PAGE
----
Monday, March 7, 2016

Review - Action Lab: Dog of Wonder #1 (@ActionLab)


"You are not defined by your scars."

When a dog looks at you, it's been suggested they're doing so to figure you out. Dog owners know that their pets are a lot smarter than most others would think and they appreciate the same level of care you would give a child. There are some out there though who view dogs less as people and more as entities. It's those dogs who need help in Action Lab: Dog of Wonder #1 from Action Lab Entertainment. The issue is written by Scott Fogg and Vito Delsante, illustrated by Rosy Higgins and Ted Brandt and lettered by Full Court Press.

For five years, readers have looked at the Action Lab Entertainment logo and wondered, "Who IS that dog with the jet pack?" Wonder no more! The story you never thought would be told is now an ongoing monthly title as Action Lab: Dog of Wonder, comes to comic book shelves everywhere.

Action Lab: Dog of Wonder #1 offers up a superhero dog with a lot more of a role than the caped dog arguing with the monkey at the Sidekick Lounge. Fogg and Delsante's script is pretty great in this regard, because it personifies dogs as having their own world with their own problems. In fact, Action Lab: Dog of Wonder #1 could exist in a world alongside the recent BOOM! Studios release Kennel Block Blues. Both works give readers a glimpse into dog world problems and Fogg and Delsante quite cleverly pit rescues against the kennels that do the rescuing in Action Lab: Dog of Wonder #1. At the core of the issue is some headier material, in that caring for strays--even with the best intentions--is often a thankless job when the resources aren't there to do so.

What makes Action Lab: Dog of Wonder #1 feel like an Action Lab title is the extremely airy artwork by Higgins and Brandt. Action Lab himself boasts a look that's all-American and gracious, with Higgins and Brandt emphasizing his presentation as a means of reinforcing the notion that dogs can be regal in their own way. Characters (human and animal alike) are illustrated with simple outlines and generic definition. Higgins and Brandt rely on the simple character models to help underscore the notion that this is meant to be more of an all-ages book and the artwork feels appropriate for such. The colors throughout are also light and boast plenty of pastels throughout, providing a look that's effervescent before anything else.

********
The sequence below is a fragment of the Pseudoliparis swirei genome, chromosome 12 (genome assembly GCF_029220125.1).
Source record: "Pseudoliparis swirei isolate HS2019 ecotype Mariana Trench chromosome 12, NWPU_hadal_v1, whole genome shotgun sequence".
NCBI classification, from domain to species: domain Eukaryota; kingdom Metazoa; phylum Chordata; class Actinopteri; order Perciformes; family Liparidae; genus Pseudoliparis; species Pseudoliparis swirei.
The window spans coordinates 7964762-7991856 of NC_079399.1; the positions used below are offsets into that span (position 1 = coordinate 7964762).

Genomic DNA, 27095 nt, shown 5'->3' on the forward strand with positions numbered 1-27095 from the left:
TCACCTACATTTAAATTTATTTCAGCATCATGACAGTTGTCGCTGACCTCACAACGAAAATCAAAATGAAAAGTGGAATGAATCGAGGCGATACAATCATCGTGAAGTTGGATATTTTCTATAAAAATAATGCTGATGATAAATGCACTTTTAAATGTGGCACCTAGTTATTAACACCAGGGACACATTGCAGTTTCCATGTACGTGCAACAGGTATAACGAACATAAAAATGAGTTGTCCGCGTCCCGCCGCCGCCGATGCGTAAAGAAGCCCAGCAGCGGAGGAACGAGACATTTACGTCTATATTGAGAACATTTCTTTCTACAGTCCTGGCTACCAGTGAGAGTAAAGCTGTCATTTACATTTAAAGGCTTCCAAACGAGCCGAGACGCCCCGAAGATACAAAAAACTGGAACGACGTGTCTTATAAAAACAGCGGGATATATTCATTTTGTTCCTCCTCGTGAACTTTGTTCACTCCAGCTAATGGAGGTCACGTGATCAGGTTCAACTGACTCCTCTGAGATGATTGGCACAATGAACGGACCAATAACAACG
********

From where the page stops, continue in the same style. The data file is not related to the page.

Action Lab: Dog of Wonder #1 is a pretty enjoyable first issue that capitalizes on a fairly simple notion: dogs have feelings to. Action Lab is a character replete with gadgets and confidence to fight what he perceives to be the good fight. Fogg and Delsante don't let the script get bogged down in overly complicated narratives or characterizations. The artwork by Higgins and Brandt is bubbly and a perfect match for the content of the story. Action Lab: Dog of Wonder #1 will appeal to all readers and relies on the notion that dogs should be treated with respect too.

Action Lab: Dog of Wonder #1 is in stores now.

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